The $(shell md5sum $*) checksums the file that matches the % part of %.md5.  For example, the this rule is being used to generate the foo.h.md5 file then % matches foo.h and is stored in $*.

The $(shell cat [email protected] 2>/dev/null) gets the contents of the current .md5 file (or a blank if it doesn't exist; note how the 2>/dev/null means that errors are ignored) and then the $(filter-out ...) compares the checksum retrieved from the .md5 file and the checksum generated by md5sum.  If they are the same then $(filter-out ...) is an empty string.

If the checksum has changed then the rule will actually run md5sum %* > [email protected] which will update the .md5 file's contents and timestamp.  The stored checksum will be available for later use when running Make and the changed timestamp on the .md5 file will cause the related object file to be built.

The Hack in Action

To see this in action we create files foo.c and foo.h and run GNU Make:

$ touch foo.c foo.h
$ ls
foo.c  foo.h  Makefile
$ make
cc    -c -o foo.o foo.c
$ ls
foo.c  foo.c.md5  foo.h  foo.h.md5  foo.o  Makefile

GNU Make has generated the object file foo.o and two .md5 files: foo.c.md5 and foo.h.md5.   Each .md5 file contains the checksum of the file:

$ cat foo.c.md5
d41d8cd98f00b204e9800998ecf8427e  foo.c

First, we verify that everything is up to date and then that changing the timestamp on either foo.c or foo.h causes foo.o to be rebuilt.

$ make
make: Nothing to be done for `all'.
$ touch foo.c
$ make
cc    -c -o foo.o foo.c
$ make
make: Nothing to be done for `all'.
$ touch foo.h
$ make
cc    -c -o foo.o foo.c

To demonstrate that changing the contents of a source file will cause foo.o to be rebuilt we can cheat by changing the contents of, say, foo.h and then touch foo.o.  In that way we know that foo.o is newer than foo.h but that foo.h's contents have changed since the last time foo.o was built.

$ make
make: Nothing to be done for `all'.
$ cat foo.h.md5
d41d8cd98f00b204e9800998ecf8427e  foo.h
$ cat > foo.h
// Add a comment
$ touch foo.o
$ make
cc    -c -o foo.o foo.c
$ cat foo.h.md5
65f8deea3518fcb38fd2371287729332  foo.h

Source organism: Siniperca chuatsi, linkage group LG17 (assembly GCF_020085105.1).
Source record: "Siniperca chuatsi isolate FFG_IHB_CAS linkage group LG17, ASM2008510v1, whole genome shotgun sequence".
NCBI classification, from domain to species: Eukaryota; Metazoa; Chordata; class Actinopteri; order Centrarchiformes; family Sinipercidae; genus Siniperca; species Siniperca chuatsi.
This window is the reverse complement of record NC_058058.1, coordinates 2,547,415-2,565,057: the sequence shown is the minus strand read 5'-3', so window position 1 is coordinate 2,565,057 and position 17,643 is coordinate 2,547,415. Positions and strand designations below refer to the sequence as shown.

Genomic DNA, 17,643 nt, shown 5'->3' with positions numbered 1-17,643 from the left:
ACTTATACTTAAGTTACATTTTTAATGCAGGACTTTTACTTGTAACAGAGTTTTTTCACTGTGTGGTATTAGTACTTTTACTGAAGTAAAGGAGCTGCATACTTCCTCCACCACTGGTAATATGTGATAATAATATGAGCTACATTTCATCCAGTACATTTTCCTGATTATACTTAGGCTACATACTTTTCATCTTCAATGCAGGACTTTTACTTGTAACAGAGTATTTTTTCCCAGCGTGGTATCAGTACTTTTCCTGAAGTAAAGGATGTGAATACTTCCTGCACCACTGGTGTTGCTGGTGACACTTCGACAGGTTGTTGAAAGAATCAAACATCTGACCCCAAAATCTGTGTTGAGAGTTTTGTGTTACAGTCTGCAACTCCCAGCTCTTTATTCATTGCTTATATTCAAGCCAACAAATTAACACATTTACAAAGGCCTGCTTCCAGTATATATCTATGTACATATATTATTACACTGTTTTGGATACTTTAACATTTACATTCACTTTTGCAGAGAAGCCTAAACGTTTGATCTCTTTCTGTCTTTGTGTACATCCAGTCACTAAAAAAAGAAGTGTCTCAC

There you can see that foo.o was rebuilt even though it was newer than all the related source files and that foo.h.md5 has been updated with the new checksum of foo.h.

Improvements

There are a couple of improvements that can be made to the code as it stands: the first is an optimization, the second makes the code ignore changes in whitespace in a source file.

When the checksum of a file has changed the rule to update the .md5 file actually ends up running md5sum twice on the same file with the same result.   That's a waste of time.   If you are using GNU Make 3.80 or above it's possible to store the output of md5sum $* in a temporary variable called CHECKSUM and just use the variable:

%.md5: FORCE
   @$(eval CHECKSUM := $(shell md5sum $*))$(if $(filter-out $(shell cat [email protected] 2>/dev/null),$(CHECKSUM)),echo $(CHECKSUM) > [email protected])

The other improvement is to make the checksum insensitive to changes in whitespace.  After all it would be a pity if two developers' differing opinions of the right amount of indentation caused object files to rebuild when nothing else had changed.

The md5sum utility itself does not have a way of ignoring whitespace, but it's easy enough to pass the source file through tr to strip whitespace before handing it to md5sum for checksumming.

Conclusion

I hope this hack proves useful in your real Makefiles.  If you do use it, or improve it, drop me a line.